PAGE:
Negative Syndrome Scale for Schizophrenia in Patients Assigned to Risperidone or Haloperidol.
P values were derived by analysis of covariance. Improvements in symptoms are shown as negative change scores andworsening of symptoms as positive change scores.
in more than 10 percent of subjects in at least one both early and late improvements in symptoms over- group were somnolence (14 percent with risperidone all, as well as an amelioration of extrapyramidal symp- and 25 percent with haloperidol), agitation (10 per- toms. In contrast, patients receiving haloperidol had cent and 18 percent, respectively), and hyperkinesia a slight worsening of both psychotic and extrapy- (5 percent and 20 percent). There was a mean in- ramidal symptoms. These findings are similar to those crease in body weight of 2.3 kg (5.0 lb) in patients previously reported for an eight-week comparative assigned to risperidone — similar in magnitude to trial of risperidone and haloperidol.14,17 In our trial, the weight gain seen in short-term studies — and a compliance with the study medication, which can also mean decrease of 0.73 kg (1.6 lb) in patients as- influence the rate of relapse,25 was similar in the two treatment groups. Improvements in cognition or oth-er symptoms of schizophrenia produced by risperi- DISCUSSION
done but not well assessed by the Positive and Neg- Among patients with clinically stable chronic schizo- ative Syndrome Scale may also have contributed to phrenia or schizoaffective disorder, the risk of relapse the reductions in the rate of relapse.
was significantly lower during treatment with ris- Receptor profiles and mechanisms of action vary peridone than during treatment with haloperidol. The among atypical antipsychotic agents.10 Therefore, oth- benefit with risperidone was substantial. The means er agents should be assessed individually with regard of the modal daily doses of risperidone (4.9 mg) and to their ability to prevent relapses.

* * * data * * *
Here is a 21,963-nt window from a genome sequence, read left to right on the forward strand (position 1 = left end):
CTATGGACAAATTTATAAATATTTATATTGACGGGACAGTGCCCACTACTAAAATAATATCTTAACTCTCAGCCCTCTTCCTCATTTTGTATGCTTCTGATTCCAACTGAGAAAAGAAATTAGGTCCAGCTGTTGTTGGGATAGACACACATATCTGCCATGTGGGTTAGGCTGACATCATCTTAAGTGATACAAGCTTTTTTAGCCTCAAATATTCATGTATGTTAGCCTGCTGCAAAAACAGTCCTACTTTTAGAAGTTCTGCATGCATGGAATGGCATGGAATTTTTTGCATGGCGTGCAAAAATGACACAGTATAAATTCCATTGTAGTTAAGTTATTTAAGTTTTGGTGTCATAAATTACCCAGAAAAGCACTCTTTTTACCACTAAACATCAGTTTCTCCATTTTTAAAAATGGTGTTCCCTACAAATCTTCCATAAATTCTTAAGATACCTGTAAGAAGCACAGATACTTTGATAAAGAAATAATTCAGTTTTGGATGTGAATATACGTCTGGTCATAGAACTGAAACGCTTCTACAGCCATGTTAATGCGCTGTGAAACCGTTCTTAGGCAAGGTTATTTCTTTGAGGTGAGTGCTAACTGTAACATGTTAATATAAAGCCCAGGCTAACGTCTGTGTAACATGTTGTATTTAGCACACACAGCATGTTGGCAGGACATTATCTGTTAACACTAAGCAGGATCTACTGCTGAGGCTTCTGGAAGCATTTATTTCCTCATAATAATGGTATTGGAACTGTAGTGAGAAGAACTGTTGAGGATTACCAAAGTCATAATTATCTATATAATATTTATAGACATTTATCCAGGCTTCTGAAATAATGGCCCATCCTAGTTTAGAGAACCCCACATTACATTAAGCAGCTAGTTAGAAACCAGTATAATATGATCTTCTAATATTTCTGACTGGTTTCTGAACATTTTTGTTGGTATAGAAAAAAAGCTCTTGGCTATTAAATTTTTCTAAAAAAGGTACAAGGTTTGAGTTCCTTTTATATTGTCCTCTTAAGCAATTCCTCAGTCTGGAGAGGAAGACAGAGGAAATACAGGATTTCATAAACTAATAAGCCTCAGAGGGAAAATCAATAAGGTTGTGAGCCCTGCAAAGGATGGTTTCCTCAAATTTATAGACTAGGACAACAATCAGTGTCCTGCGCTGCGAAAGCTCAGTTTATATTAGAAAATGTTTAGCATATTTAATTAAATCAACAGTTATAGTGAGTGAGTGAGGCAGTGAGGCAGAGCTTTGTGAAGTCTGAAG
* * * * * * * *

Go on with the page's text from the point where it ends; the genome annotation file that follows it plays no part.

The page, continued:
haloperidol (11.7 mg) were similar to those used in The longer duration of drug treatment with ris- clinical practice. The relapse rate among subjects re- peridone than with haloperidol appeared to be the ceiving haloperidol (39.9 percent) was similar in mag- result of lower rates of relapse in patients receiving nitude to that found previously among patients re- risperidone, since the rates of other reasons for dis- ceiving conventional antipsychotic agents.4,24 continuation were similar in the two treatment groups.
The reduced risk of relapse with risperidone could Analysis of the time to relapse (Fig. 1) suggested that be due to that drug’s superior efficacy, better tolera- the benefits of risperidone over haloperidol appeared bility, or both. Patients who received risperidone had early and grew progressively larger throughout the 20 · N Engl J Med, Vol. 346, No. 1 · January 3, 2002 · www.nejm.org
Downloaded from www.nejm.org by MR KEVIN PATRICK on October 07, 2003.
Copyright 2002 Massachusetts Medical Society. All rights reserved.
R I S P E R I D O N E O R H A L O P E R I D O L F O R T H E P R EV E N T I O N O F R E L A P S E I N PAT I E N T S W I T H S C H I Z O P H R E N I A
Supported by Janssen Research Foundation. Dr. Csernansky has received research grant support and honorariums for delivering lectures from Jans- TABLE 2. SCORES ON THE EXTRAPYRAMIDAL SYMPTOM RATING
sen Research Foundation, Eli Lilly, AstraZeneca Pharmaceuticals, and Pfiz- SCALE AT BASE LINE AND LEAST-SQUARES MEAN CHANGES er Pharmaceuticals. Dr. Brenner has received research support from Janssen FROM BASE LINE TO THE LAST RECORDED VALUE.* Research Foundation, Eli Lilly, AstraZeneca Pharmaceuticals, and PfizerPharmaceuticals.
RISPERIDONE
HALOPERIDOL
APPENDIX
P VALUE†
The following investigators participated in the Risperidone-USA-79 Study: F. Adan, Miami; D. Brown, Austin, Tex.; J. Chou, New York; C.
Cohn, Houston; M. DePriest and B. Cole, Las Vegas; L. Dunn, Durham, N.C.; W. Goodman and M. Byerly, Gainesville, Fla.; A.I. Green and D.A.